Qual research briefs always have loads of questions. From the issue to the objectives to the topics to cover.
The problem for researchers is you can’t just go and ask people. It’s so annoying. Basically, David Ogilvy was right: “The problem with market research is people don’t think how they feel, they don’t say what they think and they don’t do what they say.”
So how do you ask without asking? Let’s go in reverse order, from the outside in:
1. “They don’t do what they say”
As in ‘…say what they do or are going to do”.It’s not so much that people lie. They often simply can’t remember.
Or it’s unconscious. Ask someone how they put on mascara and they often have to act it out to remind themselves.
So what you have to do is observe. That means ethnography. Whether it’s in-store, at home, online or through a pre-task. And if you’re doing that, get the client involved in it too through a Closeness programme.
2. “They don’t say what they think”
That’s the problem with focus groups, particularly with six or more people in a room or on Zoom. Especially on Zoom.
It’s OK if it’s a creative session. But for any other kind of project there are going to be barriers to openness. The main one is people are on show. There’s a spotlight on them whenever they talk. Maybe that’s why it’s called a focus group. Never liked that term.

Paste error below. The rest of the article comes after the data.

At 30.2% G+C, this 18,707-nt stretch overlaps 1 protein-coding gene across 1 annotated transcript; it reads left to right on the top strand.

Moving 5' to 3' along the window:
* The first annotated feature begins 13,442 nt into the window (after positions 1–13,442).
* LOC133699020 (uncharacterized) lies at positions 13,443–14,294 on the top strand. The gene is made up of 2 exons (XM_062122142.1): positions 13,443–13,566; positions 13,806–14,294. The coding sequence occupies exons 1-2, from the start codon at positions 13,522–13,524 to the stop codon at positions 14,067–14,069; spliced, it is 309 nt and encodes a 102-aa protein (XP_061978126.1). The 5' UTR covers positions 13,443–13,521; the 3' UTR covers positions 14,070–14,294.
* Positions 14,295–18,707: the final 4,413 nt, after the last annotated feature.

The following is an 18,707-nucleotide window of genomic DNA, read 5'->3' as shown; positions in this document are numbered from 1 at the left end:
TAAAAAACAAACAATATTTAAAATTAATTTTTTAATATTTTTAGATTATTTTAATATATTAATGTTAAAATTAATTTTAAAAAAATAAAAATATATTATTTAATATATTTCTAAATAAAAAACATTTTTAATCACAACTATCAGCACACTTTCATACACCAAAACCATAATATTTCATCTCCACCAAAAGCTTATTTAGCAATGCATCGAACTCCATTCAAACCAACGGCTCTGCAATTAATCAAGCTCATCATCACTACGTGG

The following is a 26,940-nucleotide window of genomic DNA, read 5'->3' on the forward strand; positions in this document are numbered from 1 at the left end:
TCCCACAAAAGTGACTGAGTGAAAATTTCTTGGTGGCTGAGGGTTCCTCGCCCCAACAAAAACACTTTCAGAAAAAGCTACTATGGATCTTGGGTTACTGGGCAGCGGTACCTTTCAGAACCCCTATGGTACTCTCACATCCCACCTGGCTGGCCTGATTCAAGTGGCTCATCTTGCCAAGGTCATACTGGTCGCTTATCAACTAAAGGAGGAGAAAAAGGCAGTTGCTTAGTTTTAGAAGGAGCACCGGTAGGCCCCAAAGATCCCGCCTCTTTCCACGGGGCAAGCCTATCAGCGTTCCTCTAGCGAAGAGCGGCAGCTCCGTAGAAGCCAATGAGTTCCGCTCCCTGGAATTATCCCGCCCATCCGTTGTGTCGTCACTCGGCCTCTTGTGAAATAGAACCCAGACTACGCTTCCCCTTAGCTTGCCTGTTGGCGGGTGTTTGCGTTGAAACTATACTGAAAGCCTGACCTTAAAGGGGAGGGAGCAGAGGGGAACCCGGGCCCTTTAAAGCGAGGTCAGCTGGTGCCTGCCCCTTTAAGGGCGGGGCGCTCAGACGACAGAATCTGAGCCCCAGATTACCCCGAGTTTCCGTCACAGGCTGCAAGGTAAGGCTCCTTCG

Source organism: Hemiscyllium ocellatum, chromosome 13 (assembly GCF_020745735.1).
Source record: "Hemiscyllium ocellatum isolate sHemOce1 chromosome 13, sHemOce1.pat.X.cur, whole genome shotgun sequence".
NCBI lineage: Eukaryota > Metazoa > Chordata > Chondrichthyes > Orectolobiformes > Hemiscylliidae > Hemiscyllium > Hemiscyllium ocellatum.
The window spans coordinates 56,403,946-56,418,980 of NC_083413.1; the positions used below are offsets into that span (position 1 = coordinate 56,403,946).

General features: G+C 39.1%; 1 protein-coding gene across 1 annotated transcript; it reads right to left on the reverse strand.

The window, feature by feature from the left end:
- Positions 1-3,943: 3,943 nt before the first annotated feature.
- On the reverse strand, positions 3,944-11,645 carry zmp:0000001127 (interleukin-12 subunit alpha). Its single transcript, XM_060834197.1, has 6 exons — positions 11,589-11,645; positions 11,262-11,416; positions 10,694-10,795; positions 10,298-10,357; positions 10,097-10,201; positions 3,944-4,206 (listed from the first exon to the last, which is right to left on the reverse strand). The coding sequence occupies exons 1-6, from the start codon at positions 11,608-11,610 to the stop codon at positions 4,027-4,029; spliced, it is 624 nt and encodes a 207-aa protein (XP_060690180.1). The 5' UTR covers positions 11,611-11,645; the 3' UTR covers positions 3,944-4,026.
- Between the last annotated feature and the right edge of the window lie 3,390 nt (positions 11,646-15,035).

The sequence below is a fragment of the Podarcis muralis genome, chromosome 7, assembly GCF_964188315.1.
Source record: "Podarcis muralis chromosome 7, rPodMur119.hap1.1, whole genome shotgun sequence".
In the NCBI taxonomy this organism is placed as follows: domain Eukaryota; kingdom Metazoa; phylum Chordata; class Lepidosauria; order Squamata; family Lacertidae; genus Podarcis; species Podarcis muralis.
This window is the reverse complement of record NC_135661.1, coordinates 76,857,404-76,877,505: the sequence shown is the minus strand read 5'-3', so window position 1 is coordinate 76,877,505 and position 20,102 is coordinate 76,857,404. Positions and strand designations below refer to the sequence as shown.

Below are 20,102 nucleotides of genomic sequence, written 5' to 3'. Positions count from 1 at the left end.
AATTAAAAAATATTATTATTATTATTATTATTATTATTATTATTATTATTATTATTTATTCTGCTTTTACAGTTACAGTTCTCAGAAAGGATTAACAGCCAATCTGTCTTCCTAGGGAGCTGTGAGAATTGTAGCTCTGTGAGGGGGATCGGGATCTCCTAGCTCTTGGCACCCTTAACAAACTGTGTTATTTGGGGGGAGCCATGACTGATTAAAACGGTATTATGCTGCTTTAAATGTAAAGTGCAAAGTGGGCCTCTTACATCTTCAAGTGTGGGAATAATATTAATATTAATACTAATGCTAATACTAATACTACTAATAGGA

The answer is to go smaller. 1’s, 2’s and 3’s for us, 3’s for choice. Zoom even has some advantages here, a kind of intimacy that comes from everyone being tucked up in their own home. I find people listen more too, the stories get longer, there’s more empathy.
3. “People don’t think how they feel”
This is the big one. Not just since we all went System 1 / System 2, it always has been. Affects, emotions, feelings, they all start in the unconscious. By the time they emerge blinking into the harsh light of consciousness, some rationalising is bound to have gone on.
So whether you’re exploring the deeper needs driving people’s behaviour or the deeper associations people make with a brand or the deeper responses people have to a piece of communication, you have to accept that asking them straight won’t work. You need a trick up your sleeve.
For me, that’s some kind of projection. Either get people to imagine they’re someone else, so they can talk about their ‘person’ without feeling self-conscious. Or take them off to some kind of brand world, so they can bring to life their feelings about a brand without having to articulate them.
So that’s it. Watch, listen, learn. Three really is the magic number in research.
In the end, what matters most is to find out what people do and why they do it, behaviour and motivation. Your job as a researcher is to dig through the saying and thinking in between until you get to the truth.
And if it were as simple as asking them “and how do you feel about that?”, we’d all be out of a job.